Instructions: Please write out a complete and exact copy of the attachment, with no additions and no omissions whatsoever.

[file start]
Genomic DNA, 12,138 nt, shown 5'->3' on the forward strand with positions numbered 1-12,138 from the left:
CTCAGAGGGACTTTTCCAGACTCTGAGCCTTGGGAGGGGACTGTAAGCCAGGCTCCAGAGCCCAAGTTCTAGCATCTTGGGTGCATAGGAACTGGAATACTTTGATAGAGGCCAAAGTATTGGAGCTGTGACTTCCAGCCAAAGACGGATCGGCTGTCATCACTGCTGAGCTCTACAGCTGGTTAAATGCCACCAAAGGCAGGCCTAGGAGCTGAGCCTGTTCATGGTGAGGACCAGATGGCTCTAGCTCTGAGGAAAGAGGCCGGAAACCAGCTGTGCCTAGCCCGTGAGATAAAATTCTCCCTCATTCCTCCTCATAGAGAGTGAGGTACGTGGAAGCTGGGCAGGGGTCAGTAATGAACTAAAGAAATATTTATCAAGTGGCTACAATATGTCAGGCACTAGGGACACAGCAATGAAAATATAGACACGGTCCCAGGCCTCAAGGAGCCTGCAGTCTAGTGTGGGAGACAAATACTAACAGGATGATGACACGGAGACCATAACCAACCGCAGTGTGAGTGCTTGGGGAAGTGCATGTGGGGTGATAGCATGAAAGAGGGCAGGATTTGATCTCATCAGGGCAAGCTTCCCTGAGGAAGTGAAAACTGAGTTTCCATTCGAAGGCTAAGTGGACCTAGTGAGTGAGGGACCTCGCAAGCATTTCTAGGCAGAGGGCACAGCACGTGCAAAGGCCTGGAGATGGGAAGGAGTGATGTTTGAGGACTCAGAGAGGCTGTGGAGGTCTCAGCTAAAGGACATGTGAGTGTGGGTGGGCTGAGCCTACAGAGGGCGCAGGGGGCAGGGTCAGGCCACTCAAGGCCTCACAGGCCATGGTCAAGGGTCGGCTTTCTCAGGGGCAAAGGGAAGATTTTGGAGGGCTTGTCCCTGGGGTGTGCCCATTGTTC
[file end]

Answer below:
Genomic DNA, 12,138 nt, shown 5'->3' on the forward strand with positions numbered 1-12,138 from the left:
CTCAGAGGGACTTTTCCAGACTCTGAGCCTTGGGAGGGGACTGTAAGCCAGGCTCCAGAGCCCAAGTTCTAGCATCTTGGGTGCATAGGAACTGGAATACTTTGATAGAGGCCAAAGTATTGGAGCTGTGACTTCCAGCCAAAGACGGATCGGCTGTCATCACTGCTGAGCTCTACAGCTGGTTAAATGCCACCAAAGGCAGGCCTAGGAGCTGAGCCTGTTCATGGTGAGGACCAGATGGCTCTAGCTCTGAGGAAAGAGGCCGGAAACCAGCTGTGCCTAGCCCGTGAGATAAAATTCTCCCTCATTCCTCCTCATAGAGAGTGAGGTACGTGGAAGCTGGGCAGGGGTCAGTAATGAACTAAAGAAATATTTATCAAGTGGCTACAATATGTCAGGCACTAGGGACACAGCAATGAAAATATAGACACGGTCCCAGGCCTCAAGGAGCCTGCAGTCTAGTGTGGGAGACAAATACTAACAGGATGATGACACGGAGACCATAACCAACCGCAGTGTGAGTGCTTGGGGAAGTGCATGTGGGGTGATAGCATGAAAGAGGGCAGGATTTGATCTCATCAGGGCAAGCTTCCCTGAGGAAGTGAAAACTGAGTTTCCATTCGAAGGCTAAGTGGACCTAGTGAGTGAGGGACCTCGCAAGCATTTCTAGGCAGAGGGCACAGCACGTGCAAAGGCCTGGAGATGGGAAGGAGTGATGTTTGAGGACTCAGAGAGGCTGTGGAGGTCTCAGCTAAAGGACATGTGAGTGTGGGTGGGCTGAGCCTACAGAGGGCGCAGGGGGCAGGGTCAGGCCACTCAAGGCCTCACAGGCCATGGTCAAGGGTCGGCTTTCTCAGGGGCAAAGGGAAGATTTTGGAGGGCTTGTCCCTGGGGTGTGCCCATTGTTC